Ten years ago I had just finished breakfast at home and flipped on the TV to CNBC to catch the market opening numbers. Instead of stock charts and market quotes what I saw was one of the World Trade Center towers with black smoke pouring from it. There was a lot of confusion about what had happened but it didn’t seem likely that it was an accident. I called for my wife to join me in watching. As we sat down together, another jet plowed into the other WTC tower and then everyone knew. Veteran CNBC commentator, the late Mark Haines, immediately told his watchers that we were seeing a terrorist attack. When one of his colleagues wondered aloud if it could be an attack from Palestinian factions, Haines said that was not possible because “they don’t have the financing.” He didn’t say who it might be and frankly I didn’t have clue.
I sat stunned watching the buildings burn and the people streaming out of them. I looked at the firemen and policemen as they rushed to the scene and something in my gut was telling me they were in for a horrible day. As the buildings collapsed mere minutes apart I totally lost it, right there on the sofa at home. I sobbed, “all those people!” I absolutely believed that I had just witnessed ten thousand people perish right before my eyes. The fact that slightly less than three thousand died is a miracle in my mind.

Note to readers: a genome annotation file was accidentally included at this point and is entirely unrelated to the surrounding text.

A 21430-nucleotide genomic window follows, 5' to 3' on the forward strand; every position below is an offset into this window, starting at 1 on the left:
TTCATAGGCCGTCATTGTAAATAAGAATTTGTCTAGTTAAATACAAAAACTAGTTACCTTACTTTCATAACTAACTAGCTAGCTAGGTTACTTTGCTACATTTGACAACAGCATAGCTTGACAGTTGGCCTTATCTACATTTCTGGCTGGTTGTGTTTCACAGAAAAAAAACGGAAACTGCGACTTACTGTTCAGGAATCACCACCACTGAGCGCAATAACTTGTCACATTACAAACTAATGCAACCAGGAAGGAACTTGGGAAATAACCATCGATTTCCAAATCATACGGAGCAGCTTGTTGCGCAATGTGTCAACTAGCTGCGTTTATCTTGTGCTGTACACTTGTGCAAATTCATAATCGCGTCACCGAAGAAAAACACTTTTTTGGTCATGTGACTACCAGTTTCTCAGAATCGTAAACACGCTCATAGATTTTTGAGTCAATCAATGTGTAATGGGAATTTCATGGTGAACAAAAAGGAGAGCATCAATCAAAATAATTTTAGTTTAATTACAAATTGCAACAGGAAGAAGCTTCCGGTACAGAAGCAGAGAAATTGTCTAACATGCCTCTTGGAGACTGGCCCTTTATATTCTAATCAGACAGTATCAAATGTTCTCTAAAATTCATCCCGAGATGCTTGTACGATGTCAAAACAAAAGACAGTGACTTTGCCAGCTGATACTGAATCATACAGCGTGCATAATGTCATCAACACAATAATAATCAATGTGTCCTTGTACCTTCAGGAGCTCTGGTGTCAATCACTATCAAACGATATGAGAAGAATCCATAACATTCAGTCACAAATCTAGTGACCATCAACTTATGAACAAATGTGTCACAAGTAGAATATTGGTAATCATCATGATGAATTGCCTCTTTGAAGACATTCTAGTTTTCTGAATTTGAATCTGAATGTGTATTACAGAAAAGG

I was three hours late to work that day. By the time I got to work I was plenty mad and I remain that way, even today. However, on this tenth anniversary of 9-11, anger needs to be put aside. This day is for remembering and reflecting. This is a day for prayer.
This is my video remembrance of that dark day. . . September 11, 2001:
God bless those who died in the 9-11 attacks, the heroes who risked their own lives to save others and God Bless America. Never forget.